Sunday, July 10, 2011

The Sterling Castle at 'Stirling'..

We stopped at the beautiful castle at Stirling, the second on our trip here. As with the one in Edinburgh, I was immediately struck by the strategic positioning and the view it commandeered; in times of peace the totally gorgeous Scottish countryside, and in times of war a hawk's eye view of the enemies approach if they were ever to get so close..
View the castle overlooks..
Outside stands a statue of Robert the Bruce. He seems to be overseeing the land beyond.
The iconic Robert the Bruce..
We walk into the palace. The next tour is about to start. ( The tours are free). We join in. Our rendezvous with the sunshine seems to endure. As we walk through this beautiful piece of 15th century Renaissance Art, history unravels. Here lived James V and it was under his reign that the palace was complete at around 1595. The rooms and halls are exquisitely decorated. James 5 was married to Mary of Guise. But his newborn daughter who would one day rule , Mary Queen of Scots did not see her father for long, for  James V died five days after she was born.
The Bowling Grounds..
We walk into the beautiful bowling grounds.  The beautiful maintained green lawns is an accurate reflection of how it would how looked in its days of royal splendor.

The walls are adorned with beautiful structures. It is ironic that I use the word beautiful for each of these grotesque creations some of whose faces are contorted in pain are ugly. But the carving is so painstakingly detailed that their pain seems to make the stone come alive in their suffering.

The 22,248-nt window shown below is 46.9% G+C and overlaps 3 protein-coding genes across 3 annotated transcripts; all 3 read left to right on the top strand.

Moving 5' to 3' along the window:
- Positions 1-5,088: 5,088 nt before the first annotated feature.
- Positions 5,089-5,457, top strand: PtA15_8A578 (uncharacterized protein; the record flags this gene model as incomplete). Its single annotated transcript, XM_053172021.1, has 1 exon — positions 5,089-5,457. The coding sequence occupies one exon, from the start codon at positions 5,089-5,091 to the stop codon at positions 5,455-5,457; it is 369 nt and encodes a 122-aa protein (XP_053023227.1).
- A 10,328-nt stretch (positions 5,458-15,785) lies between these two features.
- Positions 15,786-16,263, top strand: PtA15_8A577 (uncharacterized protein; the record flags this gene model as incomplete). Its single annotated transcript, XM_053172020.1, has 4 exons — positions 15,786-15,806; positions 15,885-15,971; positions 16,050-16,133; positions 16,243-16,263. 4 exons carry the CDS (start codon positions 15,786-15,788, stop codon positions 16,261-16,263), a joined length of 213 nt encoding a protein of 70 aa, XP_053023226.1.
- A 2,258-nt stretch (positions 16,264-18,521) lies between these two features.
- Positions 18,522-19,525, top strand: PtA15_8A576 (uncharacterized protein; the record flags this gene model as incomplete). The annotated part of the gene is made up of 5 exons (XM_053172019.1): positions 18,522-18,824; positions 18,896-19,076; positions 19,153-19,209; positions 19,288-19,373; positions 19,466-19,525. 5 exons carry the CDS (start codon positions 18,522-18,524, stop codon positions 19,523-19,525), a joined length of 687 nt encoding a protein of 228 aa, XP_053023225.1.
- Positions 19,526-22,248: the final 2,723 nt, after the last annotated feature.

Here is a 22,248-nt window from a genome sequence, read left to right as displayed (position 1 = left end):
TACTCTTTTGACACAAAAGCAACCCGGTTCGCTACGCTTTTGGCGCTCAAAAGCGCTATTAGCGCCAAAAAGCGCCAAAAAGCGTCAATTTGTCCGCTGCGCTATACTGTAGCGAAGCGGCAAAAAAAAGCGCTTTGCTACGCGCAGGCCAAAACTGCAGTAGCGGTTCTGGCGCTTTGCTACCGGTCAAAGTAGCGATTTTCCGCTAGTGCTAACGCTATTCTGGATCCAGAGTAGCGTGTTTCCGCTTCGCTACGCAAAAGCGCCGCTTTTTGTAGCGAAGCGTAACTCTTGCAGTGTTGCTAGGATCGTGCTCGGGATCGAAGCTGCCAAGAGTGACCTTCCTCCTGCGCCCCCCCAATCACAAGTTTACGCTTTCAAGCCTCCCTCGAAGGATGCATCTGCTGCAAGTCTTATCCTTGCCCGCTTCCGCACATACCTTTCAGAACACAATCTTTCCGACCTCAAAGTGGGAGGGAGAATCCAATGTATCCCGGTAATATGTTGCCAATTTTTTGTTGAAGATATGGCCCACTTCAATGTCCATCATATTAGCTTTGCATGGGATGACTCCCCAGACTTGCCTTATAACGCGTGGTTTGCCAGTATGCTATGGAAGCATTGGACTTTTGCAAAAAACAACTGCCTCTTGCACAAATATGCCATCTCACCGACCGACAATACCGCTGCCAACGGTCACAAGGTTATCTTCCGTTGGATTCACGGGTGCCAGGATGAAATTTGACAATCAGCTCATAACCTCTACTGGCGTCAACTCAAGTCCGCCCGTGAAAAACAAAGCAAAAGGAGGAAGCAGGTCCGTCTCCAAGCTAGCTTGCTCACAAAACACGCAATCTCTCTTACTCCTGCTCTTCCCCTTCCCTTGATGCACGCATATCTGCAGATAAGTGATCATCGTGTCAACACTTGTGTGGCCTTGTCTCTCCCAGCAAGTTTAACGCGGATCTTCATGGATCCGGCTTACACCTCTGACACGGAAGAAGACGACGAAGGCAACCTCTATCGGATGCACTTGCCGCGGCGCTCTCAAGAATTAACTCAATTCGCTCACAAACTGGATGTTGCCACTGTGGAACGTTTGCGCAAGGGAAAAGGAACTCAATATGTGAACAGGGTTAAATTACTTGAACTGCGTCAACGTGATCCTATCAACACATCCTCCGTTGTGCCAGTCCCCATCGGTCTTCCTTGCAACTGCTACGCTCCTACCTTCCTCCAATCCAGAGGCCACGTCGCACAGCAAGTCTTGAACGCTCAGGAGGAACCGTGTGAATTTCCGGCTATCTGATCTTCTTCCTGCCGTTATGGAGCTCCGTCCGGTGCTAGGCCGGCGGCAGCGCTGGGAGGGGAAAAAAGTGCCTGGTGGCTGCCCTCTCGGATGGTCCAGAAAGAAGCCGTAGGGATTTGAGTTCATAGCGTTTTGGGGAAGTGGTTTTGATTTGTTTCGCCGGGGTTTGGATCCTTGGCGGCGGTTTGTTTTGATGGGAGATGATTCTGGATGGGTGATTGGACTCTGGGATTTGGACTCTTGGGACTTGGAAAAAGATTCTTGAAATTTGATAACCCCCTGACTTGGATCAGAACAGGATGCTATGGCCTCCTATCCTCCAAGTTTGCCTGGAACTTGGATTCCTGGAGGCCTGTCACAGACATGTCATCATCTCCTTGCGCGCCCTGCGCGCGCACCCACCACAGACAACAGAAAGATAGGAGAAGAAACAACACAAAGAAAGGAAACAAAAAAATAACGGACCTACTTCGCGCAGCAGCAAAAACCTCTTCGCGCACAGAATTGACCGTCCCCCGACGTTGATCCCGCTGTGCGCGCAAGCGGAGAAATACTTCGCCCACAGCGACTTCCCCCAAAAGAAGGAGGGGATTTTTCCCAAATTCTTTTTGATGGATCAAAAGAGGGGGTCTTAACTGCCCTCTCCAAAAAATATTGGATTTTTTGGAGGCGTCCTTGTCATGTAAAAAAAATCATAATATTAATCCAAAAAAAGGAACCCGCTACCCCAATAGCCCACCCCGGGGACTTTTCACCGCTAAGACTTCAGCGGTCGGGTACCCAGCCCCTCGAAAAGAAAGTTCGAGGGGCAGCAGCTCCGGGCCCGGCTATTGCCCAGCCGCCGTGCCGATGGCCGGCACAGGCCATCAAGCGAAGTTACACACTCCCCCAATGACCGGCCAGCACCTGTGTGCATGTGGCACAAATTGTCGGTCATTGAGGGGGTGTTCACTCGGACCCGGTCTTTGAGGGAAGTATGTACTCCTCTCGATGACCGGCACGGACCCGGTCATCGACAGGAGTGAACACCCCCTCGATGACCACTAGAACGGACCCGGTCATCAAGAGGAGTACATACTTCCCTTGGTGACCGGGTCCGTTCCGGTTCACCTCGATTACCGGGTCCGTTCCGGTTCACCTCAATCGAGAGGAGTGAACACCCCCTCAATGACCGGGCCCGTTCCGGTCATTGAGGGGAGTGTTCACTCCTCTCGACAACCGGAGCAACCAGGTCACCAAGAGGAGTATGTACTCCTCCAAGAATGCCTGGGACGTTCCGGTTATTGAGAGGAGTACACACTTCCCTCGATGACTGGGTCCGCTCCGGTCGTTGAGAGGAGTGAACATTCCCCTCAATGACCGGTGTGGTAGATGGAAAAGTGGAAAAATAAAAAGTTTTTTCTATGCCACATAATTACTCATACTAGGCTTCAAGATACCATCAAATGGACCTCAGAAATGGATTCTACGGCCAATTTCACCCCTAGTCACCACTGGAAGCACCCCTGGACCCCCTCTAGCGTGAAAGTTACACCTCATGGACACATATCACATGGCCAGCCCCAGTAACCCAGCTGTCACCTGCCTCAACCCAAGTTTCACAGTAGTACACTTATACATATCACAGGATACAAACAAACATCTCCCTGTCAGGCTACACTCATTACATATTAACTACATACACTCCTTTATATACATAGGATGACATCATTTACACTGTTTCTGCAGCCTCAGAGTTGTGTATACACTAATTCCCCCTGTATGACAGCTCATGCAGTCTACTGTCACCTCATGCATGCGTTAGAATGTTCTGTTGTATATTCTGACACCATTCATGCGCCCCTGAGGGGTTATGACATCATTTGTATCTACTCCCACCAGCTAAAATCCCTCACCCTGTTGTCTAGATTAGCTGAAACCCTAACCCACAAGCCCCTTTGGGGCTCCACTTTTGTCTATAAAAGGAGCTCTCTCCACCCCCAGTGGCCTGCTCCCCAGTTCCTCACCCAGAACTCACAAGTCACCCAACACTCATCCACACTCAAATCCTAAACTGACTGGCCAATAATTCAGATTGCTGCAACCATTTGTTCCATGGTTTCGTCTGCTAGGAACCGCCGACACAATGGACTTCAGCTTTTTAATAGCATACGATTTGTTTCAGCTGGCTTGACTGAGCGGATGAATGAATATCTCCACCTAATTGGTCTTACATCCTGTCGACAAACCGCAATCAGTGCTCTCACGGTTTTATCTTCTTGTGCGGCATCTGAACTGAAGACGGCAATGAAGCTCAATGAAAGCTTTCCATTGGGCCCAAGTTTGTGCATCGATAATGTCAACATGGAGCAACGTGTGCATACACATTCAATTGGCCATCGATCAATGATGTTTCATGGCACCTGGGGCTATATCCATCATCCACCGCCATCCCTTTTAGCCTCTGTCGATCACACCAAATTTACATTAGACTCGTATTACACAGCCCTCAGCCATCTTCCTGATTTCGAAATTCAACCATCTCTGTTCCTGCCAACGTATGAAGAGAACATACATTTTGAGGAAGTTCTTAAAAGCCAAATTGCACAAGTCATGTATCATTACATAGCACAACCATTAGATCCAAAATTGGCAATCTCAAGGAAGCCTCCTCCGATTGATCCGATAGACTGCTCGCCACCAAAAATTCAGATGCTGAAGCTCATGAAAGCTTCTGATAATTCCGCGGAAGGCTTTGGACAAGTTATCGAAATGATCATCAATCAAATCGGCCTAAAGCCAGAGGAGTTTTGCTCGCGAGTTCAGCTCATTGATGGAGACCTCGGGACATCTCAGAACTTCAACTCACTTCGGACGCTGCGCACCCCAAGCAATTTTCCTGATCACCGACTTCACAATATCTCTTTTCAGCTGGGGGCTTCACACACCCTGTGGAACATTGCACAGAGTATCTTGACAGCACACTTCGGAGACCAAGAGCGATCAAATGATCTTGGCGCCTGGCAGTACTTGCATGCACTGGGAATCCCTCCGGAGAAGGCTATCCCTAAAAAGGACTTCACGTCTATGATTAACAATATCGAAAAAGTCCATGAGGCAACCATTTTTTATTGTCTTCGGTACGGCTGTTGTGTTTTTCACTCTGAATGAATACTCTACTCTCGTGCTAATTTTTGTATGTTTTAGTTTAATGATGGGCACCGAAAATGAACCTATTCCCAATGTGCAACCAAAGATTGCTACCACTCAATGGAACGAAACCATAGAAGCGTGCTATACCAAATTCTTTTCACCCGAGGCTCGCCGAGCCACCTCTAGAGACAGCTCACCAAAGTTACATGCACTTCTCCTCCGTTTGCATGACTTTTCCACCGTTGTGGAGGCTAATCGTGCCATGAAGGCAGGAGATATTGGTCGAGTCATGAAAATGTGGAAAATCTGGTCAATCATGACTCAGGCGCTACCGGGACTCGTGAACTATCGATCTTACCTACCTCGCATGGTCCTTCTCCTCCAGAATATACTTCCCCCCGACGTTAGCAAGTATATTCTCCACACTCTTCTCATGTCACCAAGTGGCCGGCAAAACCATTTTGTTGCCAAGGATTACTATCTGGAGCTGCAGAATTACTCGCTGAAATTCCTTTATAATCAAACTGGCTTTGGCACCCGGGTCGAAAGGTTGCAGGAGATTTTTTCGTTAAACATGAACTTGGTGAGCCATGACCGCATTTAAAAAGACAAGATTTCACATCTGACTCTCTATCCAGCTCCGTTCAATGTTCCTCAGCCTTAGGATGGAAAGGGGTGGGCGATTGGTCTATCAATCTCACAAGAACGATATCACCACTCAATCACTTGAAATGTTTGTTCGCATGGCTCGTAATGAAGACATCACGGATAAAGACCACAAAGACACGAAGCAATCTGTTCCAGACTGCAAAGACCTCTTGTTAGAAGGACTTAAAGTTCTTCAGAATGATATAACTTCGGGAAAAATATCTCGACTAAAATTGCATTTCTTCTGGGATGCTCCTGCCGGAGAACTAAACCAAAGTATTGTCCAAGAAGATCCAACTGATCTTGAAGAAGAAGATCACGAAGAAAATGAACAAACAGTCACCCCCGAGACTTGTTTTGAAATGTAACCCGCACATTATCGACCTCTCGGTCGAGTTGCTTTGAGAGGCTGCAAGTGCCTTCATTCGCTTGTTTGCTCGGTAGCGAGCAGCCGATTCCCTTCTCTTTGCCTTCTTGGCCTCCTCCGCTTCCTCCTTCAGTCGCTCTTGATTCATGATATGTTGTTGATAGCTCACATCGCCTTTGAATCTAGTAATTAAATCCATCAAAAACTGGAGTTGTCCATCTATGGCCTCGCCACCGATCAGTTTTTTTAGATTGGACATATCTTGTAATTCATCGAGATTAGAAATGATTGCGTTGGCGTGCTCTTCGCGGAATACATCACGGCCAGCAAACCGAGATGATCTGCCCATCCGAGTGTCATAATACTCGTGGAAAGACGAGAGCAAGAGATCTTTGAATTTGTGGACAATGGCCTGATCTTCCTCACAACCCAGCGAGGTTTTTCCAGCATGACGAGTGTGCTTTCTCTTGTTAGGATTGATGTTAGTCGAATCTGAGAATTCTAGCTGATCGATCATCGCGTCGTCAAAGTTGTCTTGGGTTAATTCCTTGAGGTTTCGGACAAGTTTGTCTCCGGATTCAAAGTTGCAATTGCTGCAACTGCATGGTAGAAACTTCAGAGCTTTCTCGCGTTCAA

Inside the Great Hall..
The great hall that we walk into is massive, the largest banqueting hall of it time in Scotland. We see the dias where the king and queen once sat. At the far end of the hall hangs the symbol of the Unicorn, representing The Scottish Royal court of Arms. The beams stands high above us. The hall saw two great events, the baptism of the first born of Mary Queen of Scots and he in turn celebrated the baptism of his son prince Henry here. After a restoration project spanning 35 years the hall was finally restored to its former glory.

The inner hall of the queen has the magnificent Stirling tapestries. James V had two tapestries bearing the  symbol of the unicorn. The Stirling tapestries are a set of 7 and are a more recent project commissioned by Historic Scotland. The seven tell the story of the Unicorn and are meant to be viewed as some sort of a parable.
The Unicorn..

Monument to the 75th Stirlingshire regiment : Says.. India, Seringapattanam, Delhi, Relief of Lucknow..
We walk around and out of the castle and something catches my eye, a monument which looks like a cross with the words Seringapatnam caved on it. Its a tribute to the regiment which fought in the Mysore campaign from 1792 to 1799. I stand and contemplate how stories can be told and retold. For us who studied Indian history, the wars were the heroic fight of Tipu Sultan, The Tiger of Mysore  against the colonizing English.  For some others it was symbolic of the English conquest in foreign lands.
I remember  Chimananda Adichie and what she says about 'The danger of a single story.  Standing here I feel am part of both stories and I can see the scale of death and destruction on both sides and I feel a deep sense of sadness for all the lives lost not just Indian.

Meena Venkataraman

1 comment:

  1. The countryside is so serene.

    And to think I had meandered at the very spot where Tipu Sultan was slain in the very campaign for Mysore.

    There'll always be two stories, but only one will qualify for the righteous.



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